Booze and Pot

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In 1933 Franklin Roosevelt became President of the United States. Nine days after his inauguration, he called for the elimination of Prohibition. “I think this would be a good time for a beer,” he said, and by the end of the year, Congress enacted a new amendment to the Constitution and repealed the Prohibition amendment. This was  extremely popular with the public and provided a great deal of goodwill for the new president.

Will President Trump do the same thing for marijuana? Will he legalize it for recreational sale and consumption?

Frank on Freedom

the_famous_mustache_and_goatee-2photo Jean-Luc Creative Commons

“The illusion of freedom will continue as long as it’s profitable to continue the illusion. At the point where the illusion becomes too expensive to maintain, they will just take down the scenery, they will pull back the curtains, they will move the tables and chairs out of the way and you will see the brick wall at the back of the theater.”  – Frank Zappa

History is a Fallen Tree

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History is the foundation of our understanding of reality. It creates a context for all current and future events. Reality feels comfortable when today’s activities dovetail tightly into our belief in the veracity and continuity of past events. Thus, new events appear to grow like leaves on the branches of the current paradigm. But this is a deception. History is just a diseased collection of stories, opinions, and lies—all subject to distorted shaping by those who are empowered to write history books.  The tree of history is an unreliable, defective and unstable organism.

History is an aging tree which weakens as it gets larger, older, and more vulnerable. It grew from sturdy facts. Something happened which could be verified—a ship went down, a military base was attacked, a political figure died. People saw something happen and it appeared real. The viewers may even have created a hard-copy of the event. But the tree of history is an unnatural assemblage of carefully connected lies, coloration, distortions, delays and half-truths presented by the leaders of society.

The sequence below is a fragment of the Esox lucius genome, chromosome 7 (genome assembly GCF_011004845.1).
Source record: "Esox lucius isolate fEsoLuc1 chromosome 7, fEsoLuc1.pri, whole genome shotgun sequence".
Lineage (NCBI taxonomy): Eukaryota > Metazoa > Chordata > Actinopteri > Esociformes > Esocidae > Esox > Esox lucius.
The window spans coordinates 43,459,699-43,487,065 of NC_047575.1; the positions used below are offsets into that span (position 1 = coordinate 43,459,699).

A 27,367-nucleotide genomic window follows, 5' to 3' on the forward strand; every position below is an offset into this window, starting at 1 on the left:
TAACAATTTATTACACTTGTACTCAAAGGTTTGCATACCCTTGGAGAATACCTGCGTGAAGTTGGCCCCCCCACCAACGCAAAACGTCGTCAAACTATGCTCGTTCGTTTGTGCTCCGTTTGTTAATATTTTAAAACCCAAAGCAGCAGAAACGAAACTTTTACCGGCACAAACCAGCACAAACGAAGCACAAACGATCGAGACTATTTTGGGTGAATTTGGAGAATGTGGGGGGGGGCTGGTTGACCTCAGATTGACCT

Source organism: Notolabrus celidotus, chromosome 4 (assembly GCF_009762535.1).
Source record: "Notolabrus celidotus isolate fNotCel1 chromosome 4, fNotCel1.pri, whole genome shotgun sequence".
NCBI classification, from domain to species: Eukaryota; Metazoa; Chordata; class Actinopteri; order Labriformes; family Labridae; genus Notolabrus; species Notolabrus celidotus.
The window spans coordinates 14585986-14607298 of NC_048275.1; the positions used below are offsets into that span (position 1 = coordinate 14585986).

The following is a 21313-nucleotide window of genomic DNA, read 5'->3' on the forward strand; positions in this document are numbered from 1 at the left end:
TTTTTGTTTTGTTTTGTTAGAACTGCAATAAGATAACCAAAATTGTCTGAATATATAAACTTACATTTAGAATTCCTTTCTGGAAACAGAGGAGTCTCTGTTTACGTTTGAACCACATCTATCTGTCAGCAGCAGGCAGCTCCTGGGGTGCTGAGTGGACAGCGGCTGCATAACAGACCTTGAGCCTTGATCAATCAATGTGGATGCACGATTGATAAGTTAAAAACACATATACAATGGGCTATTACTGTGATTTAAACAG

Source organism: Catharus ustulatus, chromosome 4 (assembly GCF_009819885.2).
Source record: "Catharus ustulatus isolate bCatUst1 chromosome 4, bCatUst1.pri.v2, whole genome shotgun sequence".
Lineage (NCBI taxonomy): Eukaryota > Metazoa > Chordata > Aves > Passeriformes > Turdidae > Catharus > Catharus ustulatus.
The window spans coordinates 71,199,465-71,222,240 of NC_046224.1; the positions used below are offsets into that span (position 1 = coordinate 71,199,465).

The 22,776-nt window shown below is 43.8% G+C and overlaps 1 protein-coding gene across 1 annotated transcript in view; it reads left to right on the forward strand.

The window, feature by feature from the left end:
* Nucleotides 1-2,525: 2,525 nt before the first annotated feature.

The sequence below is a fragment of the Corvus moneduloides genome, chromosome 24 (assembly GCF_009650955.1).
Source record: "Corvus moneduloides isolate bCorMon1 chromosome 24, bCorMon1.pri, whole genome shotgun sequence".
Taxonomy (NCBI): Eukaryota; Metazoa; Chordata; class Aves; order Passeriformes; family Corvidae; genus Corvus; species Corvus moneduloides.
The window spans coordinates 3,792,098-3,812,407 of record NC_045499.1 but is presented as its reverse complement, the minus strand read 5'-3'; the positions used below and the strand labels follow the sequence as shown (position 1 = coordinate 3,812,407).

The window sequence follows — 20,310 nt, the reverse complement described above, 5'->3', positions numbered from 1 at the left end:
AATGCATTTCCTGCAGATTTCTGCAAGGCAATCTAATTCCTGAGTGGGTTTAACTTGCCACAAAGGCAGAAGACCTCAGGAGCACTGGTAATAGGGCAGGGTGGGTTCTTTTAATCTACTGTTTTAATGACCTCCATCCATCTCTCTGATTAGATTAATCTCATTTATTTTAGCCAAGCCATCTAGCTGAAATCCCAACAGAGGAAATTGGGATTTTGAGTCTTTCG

The tree’s trunk is rooted in the gravity of the situations. People have a need to believe in its sturdiness. At one time, people believed the power of a king was absolute. The integrity of political leaders was unquestionable. The decisions of religious leaders were infallible. The events presented by the mainstream media were unassailable. But time has weakened these certainties, and the history tree is now unstable. The winds of war, fate, and dissension are increasing in velocity and duration. The tree is about to fall.

We are nearing the inflection point. We are collectively waiting for the final event to fell the tree—the death of an unknown Archduke, a Pearl Harbor attack, or a Watergate break-in. The tree of history is again teetering. We know it is about to fall. Those who have attached their entire being to belief in its structure will continue to fight to the end to maintain the collection of lies. But the structure is brittle. The old tree is inherently weak. No one can really increase its strength over time. Promoters can only attempt to buttress it with bravado, ridicule, and bluster. In the end, it will fall.

Traditionally, at this moment, the creators of history, decide to fell the tree. They will knock it down rather than have it collapse uncontrolled. They will create war or economic depression, or some other massive grief. They will blame its collapse on somebody or something. They will never admit that they were the creators of the corrupt growth. They will excitedly plant new trees. The old lies will disappear into the dust and rot, and new events and new lies will begin. The people, now broken and disoriented, unsettled in this new unstructured reality, will wholeheartedly become eager and terrified foresters, as they did after the World Wars; after the public murders of John Kennedy, Martin Luther King, and Robert Kennedy; after the bloodshed in Vietnam and Cambodia; after Nixon’s fall; and after the destruction of the Twin Towers. They will grow a new history tree as directed by those in control, and its shady branches may comfort them and their children…for a while.

A Place of Your Own

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This is Eleanor Roosevelt’s retreat—a place of her own—a small stone cottage called Val-Kill which was away from her home in New York City, the mansion in Hyde Park, and the White House. This structure was her real home. It was a place away from her famous husband, away from her interjecting mother-in-law, and away from the ever-intruding world. It is said she was happiest in this little home in the country sharing moments with friends, or alone just being herself. Everyone needs a Val-Kill.

Trees

img_0159By Joyce Kilmer

I think that I shall never see
A poem lovely as a tree.
A tree whose hungry mouth is prest
Against the earth’s sweet flowing breast;
A tree that looks at God all day,
And lifts her leafy arms to pray;
A tree that may in Summer wear
A nest of robins in her hair;
Upon whose bosom snow has lain;
Who intimately lives with rain.
Poems are made by fools like me,
But only God can make a tree.